In science, we often say things like "all scientific results must be replicable." If you have one researcher who says "I've measured the speed of light to be 3-million meters per second." another researcher has to be able to get the same value doing the same experiment. For laypeople, sometimes we just have to take their word for it. I mean, I don't know about you, but I don't have a multi-million dollar laboratory in my garage (dangit). However, you and I do have options. For instance, did you know you can measure the speed of light without leaving home, using things most of people probably have laying around already? Yep. It's true.

Do you have a microwave? Do you have a hot dog sausage that's lonely because you ate all the buns?

If so, Congratulations, you have what it takes to measure the speed of light within 2% or 3% accuracy! Moreover, I'm going to walk you through the process.

If it isn't completely removable, then you should disconnect it from the turning wheels. The moral of the story is, you want the turning plate to remain stationary while the microwave is on.

It should look something like this:


Let it run until the hot dog starts to bubble. This should only take a few seconds, so don't go anywhere. If you over heat the hot dog, you'll need some condiments so you can eat this one because it'll be worthless for the rest of the experiment (and, you'll probably want a second dog to try again).

Anyway, after you're done, you'll see something like this.

You should see two bubbles on the hot dog.

The next thing you'll need to do is measure the length of the bubbles, starting from the beginning of the first bubble to the end of the second one. Measuring in centimeters is best because you'll need to convert that to meters in just a minute. The bubbles below measure 12.5 centimeters.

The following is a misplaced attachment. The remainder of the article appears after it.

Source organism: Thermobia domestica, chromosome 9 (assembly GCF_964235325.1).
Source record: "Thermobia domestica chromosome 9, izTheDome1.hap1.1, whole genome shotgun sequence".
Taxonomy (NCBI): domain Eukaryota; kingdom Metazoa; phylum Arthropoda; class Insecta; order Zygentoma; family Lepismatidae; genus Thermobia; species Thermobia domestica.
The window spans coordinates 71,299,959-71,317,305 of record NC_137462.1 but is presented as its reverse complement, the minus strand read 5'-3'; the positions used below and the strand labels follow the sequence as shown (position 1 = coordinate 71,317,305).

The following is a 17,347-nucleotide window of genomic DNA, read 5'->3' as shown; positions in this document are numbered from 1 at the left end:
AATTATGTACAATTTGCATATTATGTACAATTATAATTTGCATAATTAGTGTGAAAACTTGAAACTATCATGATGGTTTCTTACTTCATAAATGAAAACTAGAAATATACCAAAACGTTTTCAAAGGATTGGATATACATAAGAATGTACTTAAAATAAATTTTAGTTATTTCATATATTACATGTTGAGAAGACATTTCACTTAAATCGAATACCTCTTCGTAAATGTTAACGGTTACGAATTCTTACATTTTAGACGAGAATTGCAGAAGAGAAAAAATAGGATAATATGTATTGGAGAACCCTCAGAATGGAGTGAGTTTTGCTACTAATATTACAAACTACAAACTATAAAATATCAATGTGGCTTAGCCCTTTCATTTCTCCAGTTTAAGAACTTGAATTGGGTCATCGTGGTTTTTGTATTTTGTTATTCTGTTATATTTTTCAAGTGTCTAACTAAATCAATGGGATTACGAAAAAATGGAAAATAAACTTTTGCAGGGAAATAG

On the sticker found on the back of the machine, you'll look for the "Microwave Output" line and look for a value that says something like "2450MHz" - if you can't find it, most microwaves use this same frequency, so you can use this value. When we convert that to 2.45GHz because we need this value in giga hertz (to covert your frequency from MHz to GHz just devide the MHz number by 1000).

Giga means billion, so that number is really [latex]2.45times 10^9[/latex]Hz.

To convert cm to m, we just divide the cm value by 100, in our case, we get 0.125 m.

The speed of light is equal to it's frequency times it's wavelength, or:

Speed = Frequency x Wavelength.

So, we have,

[latex]huge 2.45times 10^9ast 0.125=306,250,000 m/s[/latex]

The speed of light is actually 299,782,458 m/s.

To calculate how close you were, you use the form:

[latex]huge frac{real-you}{you}*100[/latex]

where you is your value and real is the accepted value for the speed of light.

So, we get:


So, you've just calculated the speed of light to within 2.11% error. (note, ignore signs for the above calculation, if it's -2.11% or +2.11% it doesn't matter).

If you performed this experiment, tell us your results below and have fun scienceing!

Oh! The last step is very important. Finish cooking the hot dog and eat it. You just calculated the speed of light. You earned this.


Think this experiment is cool? Learn how you can create your own cosmic ray detector here.

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